Do you think it would be under the same umbrella as El Toro?

Yes, I think it would be under the same umbrella. Maybe not El Toro of this style but perhaps a different variation of our menu or name.

What continues to motivate or inspire you in the foodservice industry?

Personally, I know my siblings as well as my parents, love to dine out. That’s something we’ve always enjoyed as a family. We enjoy trying different things and meeting people in the service industry. I think the continuous change with food and ingredients and different dishes is exciting. That, and drinks! It’s so fun to make your own margarita and collaborate with the family and say, “try this!” It’s a lot of fun.

Do you use old family recipes on your menu?

We do. The way we still make our authentic Chiles Rellenos is the way my mom and grandma still make it. We try to conserve the traditional dishes, however, our menu does have a little bit of a Tex-Mex and that was introduced to our menu from the very beginning just to get our foot in the door as a Mexican restaurant.

What is a new ingredient, cooking style or food trend that you are excited about or have incorporated into the menu?

We have always tried to keep our customers’ health in mind. My dad and brother underwent a lifestyle change – it’s now called the caveman or paleo diet – and he started incorporating certain things into the menu based on that. For example, we got rid of using lard years ago in our beans and switched to vegetable and canola oil. We use sea salt instead of refined salt. Little things like that. Also, offering our customers the option of easy oil by using less oil in the cooking. Cooking al vapor, which means to cook the food just by water so you don’t have to use any oils or butter, is another option. We don’t have a gluten free menu because our kitchen is not gluten free certified, however, we do have a lot of gluten free options. We communicate this to the kitchen and make sure they switch their gloves, etc. Mexican food is very easy for those who are gluten free.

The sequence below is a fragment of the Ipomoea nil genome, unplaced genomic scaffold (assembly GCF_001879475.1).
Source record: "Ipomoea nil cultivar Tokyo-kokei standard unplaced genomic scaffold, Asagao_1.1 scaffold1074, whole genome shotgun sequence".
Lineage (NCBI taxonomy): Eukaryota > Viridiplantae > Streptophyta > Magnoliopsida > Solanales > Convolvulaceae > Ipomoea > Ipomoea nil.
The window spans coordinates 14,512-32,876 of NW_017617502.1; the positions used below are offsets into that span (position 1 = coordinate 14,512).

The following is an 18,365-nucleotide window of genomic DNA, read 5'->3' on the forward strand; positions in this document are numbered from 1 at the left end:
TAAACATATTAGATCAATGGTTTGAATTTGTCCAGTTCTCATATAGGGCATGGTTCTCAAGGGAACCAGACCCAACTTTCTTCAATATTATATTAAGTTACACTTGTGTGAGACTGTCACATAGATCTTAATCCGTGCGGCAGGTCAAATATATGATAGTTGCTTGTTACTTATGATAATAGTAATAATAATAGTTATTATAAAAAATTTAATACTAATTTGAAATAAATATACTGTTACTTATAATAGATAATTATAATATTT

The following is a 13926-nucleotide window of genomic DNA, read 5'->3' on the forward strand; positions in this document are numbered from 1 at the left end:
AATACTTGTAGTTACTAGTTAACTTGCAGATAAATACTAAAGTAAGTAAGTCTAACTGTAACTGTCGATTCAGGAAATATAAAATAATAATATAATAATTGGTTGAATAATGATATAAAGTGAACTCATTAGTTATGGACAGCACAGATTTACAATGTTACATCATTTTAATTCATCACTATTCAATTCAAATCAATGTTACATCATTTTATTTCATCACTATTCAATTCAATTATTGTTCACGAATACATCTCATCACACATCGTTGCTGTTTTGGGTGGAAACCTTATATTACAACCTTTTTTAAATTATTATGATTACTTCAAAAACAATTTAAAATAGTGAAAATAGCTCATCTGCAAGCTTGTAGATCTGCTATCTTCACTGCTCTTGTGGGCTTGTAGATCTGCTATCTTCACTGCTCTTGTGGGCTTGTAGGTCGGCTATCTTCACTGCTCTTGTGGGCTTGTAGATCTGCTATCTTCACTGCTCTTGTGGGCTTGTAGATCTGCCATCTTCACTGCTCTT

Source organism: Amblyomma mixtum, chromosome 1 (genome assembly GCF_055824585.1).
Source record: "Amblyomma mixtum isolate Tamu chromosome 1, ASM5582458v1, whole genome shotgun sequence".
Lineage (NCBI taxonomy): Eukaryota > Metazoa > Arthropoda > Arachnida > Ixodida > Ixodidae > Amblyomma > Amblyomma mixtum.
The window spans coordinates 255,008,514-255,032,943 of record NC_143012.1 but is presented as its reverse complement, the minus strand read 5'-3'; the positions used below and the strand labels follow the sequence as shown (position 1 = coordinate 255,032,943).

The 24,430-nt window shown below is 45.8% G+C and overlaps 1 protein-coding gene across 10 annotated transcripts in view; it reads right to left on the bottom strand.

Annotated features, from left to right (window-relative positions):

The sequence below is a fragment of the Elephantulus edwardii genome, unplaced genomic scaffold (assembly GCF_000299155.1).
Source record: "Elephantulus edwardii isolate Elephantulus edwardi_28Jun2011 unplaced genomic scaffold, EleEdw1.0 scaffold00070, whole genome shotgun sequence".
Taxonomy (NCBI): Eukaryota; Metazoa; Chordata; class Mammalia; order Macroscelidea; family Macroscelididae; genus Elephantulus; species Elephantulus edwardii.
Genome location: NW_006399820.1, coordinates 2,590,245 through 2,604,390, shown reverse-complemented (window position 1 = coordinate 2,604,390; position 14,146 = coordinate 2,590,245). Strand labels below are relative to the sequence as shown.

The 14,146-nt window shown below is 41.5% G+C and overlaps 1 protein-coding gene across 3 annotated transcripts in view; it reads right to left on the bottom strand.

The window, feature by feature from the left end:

What is your favorite dish on the menu and why?

Oh, that’s a hard one. I have my top three. One of them I’m sad to say is no longer on our menu anymore; the fresh Dungeness crab enchiladas. We pulled it from our menu because it wasn’t being ordered at all five locations very frequently. But I would say my favorites are the Tacos Al Carbon – the steak option because you can choose between steak or chicken – and the steak ones are really good.

Do you have advice for someone who is looking to expand into a chain?

If you already have a business open, it would be to bootstrap and make a list of everything. This allows you to have a cookie cutter system so you know what works and know what you’re going to use it for to apply for future references. So, just trying to get everything as systematic as possible and communicating with your partners. I think that is huge because you want to make sure everybody has the same goal, they know what they’re getting into, and all the lines are clear cut. 

Visit El Toro at any of their five locations:

Parkland, Westgate, University Place, Lakewood, Puyallup